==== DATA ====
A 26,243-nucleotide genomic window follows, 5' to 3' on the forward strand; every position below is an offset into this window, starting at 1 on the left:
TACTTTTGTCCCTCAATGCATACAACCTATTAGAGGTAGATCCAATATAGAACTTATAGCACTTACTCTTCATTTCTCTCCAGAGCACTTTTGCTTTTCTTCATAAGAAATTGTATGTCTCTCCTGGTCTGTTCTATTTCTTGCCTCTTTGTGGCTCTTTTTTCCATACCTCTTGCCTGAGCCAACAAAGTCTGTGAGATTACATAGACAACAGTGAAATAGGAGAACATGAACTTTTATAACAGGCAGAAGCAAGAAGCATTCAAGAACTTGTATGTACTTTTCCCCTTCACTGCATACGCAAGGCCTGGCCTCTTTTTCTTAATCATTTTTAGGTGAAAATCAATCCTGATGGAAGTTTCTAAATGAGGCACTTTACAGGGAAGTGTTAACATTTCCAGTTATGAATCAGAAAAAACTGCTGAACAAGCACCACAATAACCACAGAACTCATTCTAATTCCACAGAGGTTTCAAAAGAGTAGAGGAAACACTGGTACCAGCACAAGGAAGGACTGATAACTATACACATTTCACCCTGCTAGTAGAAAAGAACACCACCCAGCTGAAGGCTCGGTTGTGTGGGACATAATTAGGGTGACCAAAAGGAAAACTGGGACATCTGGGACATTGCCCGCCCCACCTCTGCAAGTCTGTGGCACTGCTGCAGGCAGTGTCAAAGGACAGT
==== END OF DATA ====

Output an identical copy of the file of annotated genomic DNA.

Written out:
A 26,243-nucleotide genomic window follows, 5' to 3' on the forward strand; every position below is an offset into this window, starting at 1 on the left:
TACTTTTGTCCCTCAATGCATACAACCTATTAGAGGTAGATCCAATATAGAACTTATAGCACTTACTCTTCATTTCTCTCCAGAGCACTTTTGCTTTTCTTCATAAGAAATTGTATGTCTCTCCTGGTCTGTTCTATTTCTTGCCTCTTTGTGGCTCTTTTTTCCATACCTCTTGCCTGAGCCAACAAAGTCTGTGAGATTACATAGACAACAGTGAAATAGGAGAACATGAACTTTTATAACAGGCAGAAGCAAGAAGCATTCAAGAACTTGTATGTACTTTTCCCCTTCACTGCATACGCAAGGCCTGGCCTCTTTTTCTTAATCATTTTTAGGTGAAAATCAATCCTGATGGAAGTTTCTAAATGAGGCACTTTACAGGGAAGTGTTAACATTTCCAGTTATGAATCAGAAAAAACTGCTGAACAAGCACCACAATAACCACAGAACTCATTCTAATTCCACAGAGGTTTCAAAAGAGTAGAGGAAACACTGGTACCAGCACAAGGAAGGACTGATAACTATACACATTTCACCCTGCTAGTAGAAAAGAACACCACCCAGCTGAAGGCTCGGTTGTGTGGGACATAATTAGGGTGACCAAAAGGAAAACTGGGACATCTGGGACATTGCCCGCCCCACCTCTGCAAGTCTGTGGCACTGCTGCAGGCAGTGTCAAAGGACAGT